The eleventh edition of As You Sow's Proxy Preview identifies 433 shareowner resolutions filed this year, with corporate political activity and the environment accounting for slightly more than half of them.
SocialFunds.com -- It's not just sustainable investors who should give thanks to As You Sow and the Interfaith Center on Corporate Responsibility (ICCR) for the effort they put into their annual proxy previews, which are available for download at no charge on the organizations' websites. Anyone with a commitment to environmental and social justice, especially as viewed through the prism of corporate social responsibility, gains essential insights by reading the two annual publications from such experienced practitioners of corporate engagement.
I wrote about ICCR's publication of its 2015 Proxy Resolutions and Voting Guide in February; a link to my article can be found below. As You Sow's Proxy Preview 2015 was published this month. The report's authors are Heidi Welsh of the Sustainable Investments Institute (Si2) and Michael Passoff of Proxy Impact.
That a record setting 433 shareowner resolutions had been filed by February 17th of this year can be viewed as indicating a more robust campaign of shareowner engagement, an increased awareness that environmental, social, and corporate governance (ESG) issues are material in a financial sense. Likewise, the increase can be seen as an acknowledgment among investors that corporations are failing to address the several global crises that threaten the fabric of society as we have experienced it thus far. (Even ICCR, whose members place a premium on dialogue, increased the number of shareowner resolutions filed this year, from 193 in 2014 to 227.)
“This is a systemic critique, pointing out how the board must accept responsibility for excessive political spending, inadequate energy policy, our changing climate, toxic hazards, and human rights abuses,” Andrew Behar, CEO of As You Sow, said.
As You Sow reports that slightly more than half the resolutions filed thus far address environmental issues and corporate political activity. “Most of the climate resolutions ask companies to reduce greenhouse gas emissions or to re-port on the risks from climate change on business operations,” Passoff of Proxy Impact said. “Investors in fossil fuel companies are especially concerned about how their businesses can succeed in a low-carbon economy. There is growing alarm about the inevitability of stranded carbon assets and the potential of a carbon bubble.”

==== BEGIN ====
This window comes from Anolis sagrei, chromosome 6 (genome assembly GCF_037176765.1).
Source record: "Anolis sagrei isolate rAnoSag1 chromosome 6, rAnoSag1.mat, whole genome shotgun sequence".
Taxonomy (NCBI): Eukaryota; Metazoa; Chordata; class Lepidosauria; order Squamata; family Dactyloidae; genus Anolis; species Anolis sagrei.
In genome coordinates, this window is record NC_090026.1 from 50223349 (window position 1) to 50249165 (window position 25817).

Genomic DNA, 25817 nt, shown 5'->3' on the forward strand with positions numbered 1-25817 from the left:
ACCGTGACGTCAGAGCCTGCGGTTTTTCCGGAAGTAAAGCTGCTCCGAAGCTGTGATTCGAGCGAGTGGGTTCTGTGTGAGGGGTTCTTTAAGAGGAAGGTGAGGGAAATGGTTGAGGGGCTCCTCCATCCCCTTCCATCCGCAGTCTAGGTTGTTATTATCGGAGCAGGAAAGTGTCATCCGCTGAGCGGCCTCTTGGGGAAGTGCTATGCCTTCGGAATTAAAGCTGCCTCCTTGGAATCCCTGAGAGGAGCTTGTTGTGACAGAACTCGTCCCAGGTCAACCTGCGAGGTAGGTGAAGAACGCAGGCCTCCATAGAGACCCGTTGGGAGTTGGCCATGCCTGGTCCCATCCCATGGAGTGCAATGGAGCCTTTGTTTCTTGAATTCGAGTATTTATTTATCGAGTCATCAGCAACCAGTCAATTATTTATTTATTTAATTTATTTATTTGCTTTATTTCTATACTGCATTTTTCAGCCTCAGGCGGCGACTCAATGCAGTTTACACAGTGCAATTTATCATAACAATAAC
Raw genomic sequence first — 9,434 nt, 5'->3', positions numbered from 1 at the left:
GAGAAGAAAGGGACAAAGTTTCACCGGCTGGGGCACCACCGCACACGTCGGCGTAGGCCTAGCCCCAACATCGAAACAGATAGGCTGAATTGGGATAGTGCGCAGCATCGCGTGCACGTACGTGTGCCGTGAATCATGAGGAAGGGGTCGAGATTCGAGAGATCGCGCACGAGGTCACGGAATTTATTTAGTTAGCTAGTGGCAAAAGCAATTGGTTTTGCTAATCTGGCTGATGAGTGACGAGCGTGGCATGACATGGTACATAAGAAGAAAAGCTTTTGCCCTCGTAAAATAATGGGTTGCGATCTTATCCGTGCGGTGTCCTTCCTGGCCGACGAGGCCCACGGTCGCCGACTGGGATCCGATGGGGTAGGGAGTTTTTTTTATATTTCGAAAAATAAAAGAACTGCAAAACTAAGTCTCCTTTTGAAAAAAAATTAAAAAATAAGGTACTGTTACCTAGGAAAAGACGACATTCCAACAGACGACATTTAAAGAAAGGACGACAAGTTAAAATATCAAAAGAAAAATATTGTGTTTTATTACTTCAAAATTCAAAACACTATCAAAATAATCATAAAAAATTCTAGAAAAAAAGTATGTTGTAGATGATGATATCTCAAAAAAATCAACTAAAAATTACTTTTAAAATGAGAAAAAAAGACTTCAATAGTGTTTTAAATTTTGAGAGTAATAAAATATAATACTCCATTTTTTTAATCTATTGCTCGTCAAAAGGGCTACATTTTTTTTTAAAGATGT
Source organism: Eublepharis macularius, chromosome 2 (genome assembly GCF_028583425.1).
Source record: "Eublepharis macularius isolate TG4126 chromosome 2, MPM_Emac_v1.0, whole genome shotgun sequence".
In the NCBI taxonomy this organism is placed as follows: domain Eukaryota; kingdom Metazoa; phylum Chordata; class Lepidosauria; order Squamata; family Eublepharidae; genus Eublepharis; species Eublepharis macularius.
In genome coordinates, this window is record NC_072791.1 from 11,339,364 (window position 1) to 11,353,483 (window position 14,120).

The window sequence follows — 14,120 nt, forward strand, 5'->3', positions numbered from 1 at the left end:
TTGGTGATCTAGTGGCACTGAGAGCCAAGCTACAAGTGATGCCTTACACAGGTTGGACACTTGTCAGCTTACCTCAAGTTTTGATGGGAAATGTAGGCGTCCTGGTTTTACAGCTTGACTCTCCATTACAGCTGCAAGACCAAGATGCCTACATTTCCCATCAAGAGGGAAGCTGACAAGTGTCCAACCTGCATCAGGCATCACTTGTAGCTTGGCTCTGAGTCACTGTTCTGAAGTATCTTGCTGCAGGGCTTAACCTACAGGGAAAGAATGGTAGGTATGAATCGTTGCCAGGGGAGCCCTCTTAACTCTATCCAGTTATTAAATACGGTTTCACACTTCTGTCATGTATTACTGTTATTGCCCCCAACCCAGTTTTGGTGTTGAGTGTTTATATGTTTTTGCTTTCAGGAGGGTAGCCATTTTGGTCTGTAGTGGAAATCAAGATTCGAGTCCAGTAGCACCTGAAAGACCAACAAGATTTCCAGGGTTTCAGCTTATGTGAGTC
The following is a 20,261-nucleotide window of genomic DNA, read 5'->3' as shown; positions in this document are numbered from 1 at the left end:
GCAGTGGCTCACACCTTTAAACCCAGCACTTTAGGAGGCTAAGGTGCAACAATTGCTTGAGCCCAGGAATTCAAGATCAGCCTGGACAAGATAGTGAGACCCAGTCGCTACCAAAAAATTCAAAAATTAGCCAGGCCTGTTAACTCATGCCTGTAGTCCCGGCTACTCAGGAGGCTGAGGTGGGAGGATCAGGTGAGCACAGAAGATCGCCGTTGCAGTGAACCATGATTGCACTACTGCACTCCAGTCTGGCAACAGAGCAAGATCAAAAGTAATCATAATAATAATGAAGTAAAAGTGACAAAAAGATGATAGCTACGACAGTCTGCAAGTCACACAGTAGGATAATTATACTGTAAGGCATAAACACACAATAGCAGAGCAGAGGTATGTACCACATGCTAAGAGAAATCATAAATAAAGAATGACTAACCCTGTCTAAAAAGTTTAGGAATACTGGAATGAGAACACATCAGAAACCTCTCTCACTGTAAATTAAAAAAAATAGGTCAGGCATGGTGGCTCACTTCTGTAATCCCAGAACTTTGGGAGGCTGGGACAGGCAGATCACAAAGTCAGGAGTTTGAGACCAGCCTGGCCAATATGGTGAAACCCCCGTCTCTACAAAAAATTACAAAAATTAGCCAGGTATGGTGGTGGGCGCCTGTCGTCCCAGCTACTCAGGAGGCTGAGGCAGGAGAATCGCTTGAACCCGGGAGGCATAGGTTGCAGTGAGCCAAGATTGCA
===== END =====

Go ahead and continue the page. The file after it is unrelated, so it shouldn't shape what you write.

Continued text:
The resolutions addressing political activity call for improved transparency in political spending and lobbying, as well as “disclosure of money companies contribute to intermediary groups responsible for the spiraling sums of money spent on US elections.” The more than 50 resolutions addressing lobbying expenditures, John Keenan of AFSCME Capital Strategies wrote in the report, allow investors to ensure that “lobbying is consistent with a company’s expressed goals and being done in the best interests of the company and shareholders.”
“In 2014, the Chamber of Commerce spent $124 million to lobby, and it has spent over $1 billion on lobbying since 1998,” Keenan wrote. “Investors are asking companies to disclose all of their payments to trade associations that these groups use to lobby.”
“A broad coalition of investors wants companies to tell stockholders and the public more about so-called ‘dark money’ spent both in campaigns and on lobbying by groups that use corporate money and don’t say where it comes from,” Welsh of Si2 said.
Human rights resolutions—on which ICCR members have been particularly active—include calling for human rights risk assessments based on Professor John Ruggie's Guiding Principles on Business and Human Rights, which was endorsed by the UN Human Rights Council in 2011. Also, for the first time, resolutions filed with three corporations request that they honor the Holy Land Principles, a corporate code of conduct for US companies doing business in Israel/Palestine, The West Bank, The Gaza Strip and East Jerusalem.
“The Holy Land Principles do not call for quotas, reverse discrimination, divestment, disinvestment or boycotts,” Fr. Sean McManus wrote. “They only call on American companies in the Holy Land to proudly declare and implement their American values.”
For researchers, one of the great pleasures of ICCR's annual proxy report is its inclusion of the full text of every shareowner resolution filed by its members. In As You Sow's report, insight can be enhanced by commentaries written by experts.
One such commentary, written by shareowner advocate Nell Minow, reveals possible Securities and Exchange Commission (SEC) violations by one of its sitting Commissioners, Daniel Gallagher. Referring to a draft article co-authored by Gallagher which suggests that proposals drafted by Harvard Law School’s Shareholder Rights Project may constitute a violation of SEC rules, Minow quotes Columbia law professor Robert Jackson, who wrote, “It is wildly inappropriate for a sitting SEC commissioner to issue a law review paper accusing a private party of violating federal securities law without any investigation or due process of any kind. This is a striking, and as far as I know unprecedented, departure from longstanding SEC practice.”
Another commentary, written by associates of the Impact of Equity Engagement (IE2), tells of that initiative's efforts to “understand the nature of impact within public equities—where investors’ engagement activities have generated meaningful social and environmental impacts.”
“Because most efforts to document the impact of engagement have been anecdotal rather than analytical, a major objective of this initiative is to develop new, standardized ways to track and report engagement activities, their outcomes and impacts,” Christi Electris and Becky Johnson wrote.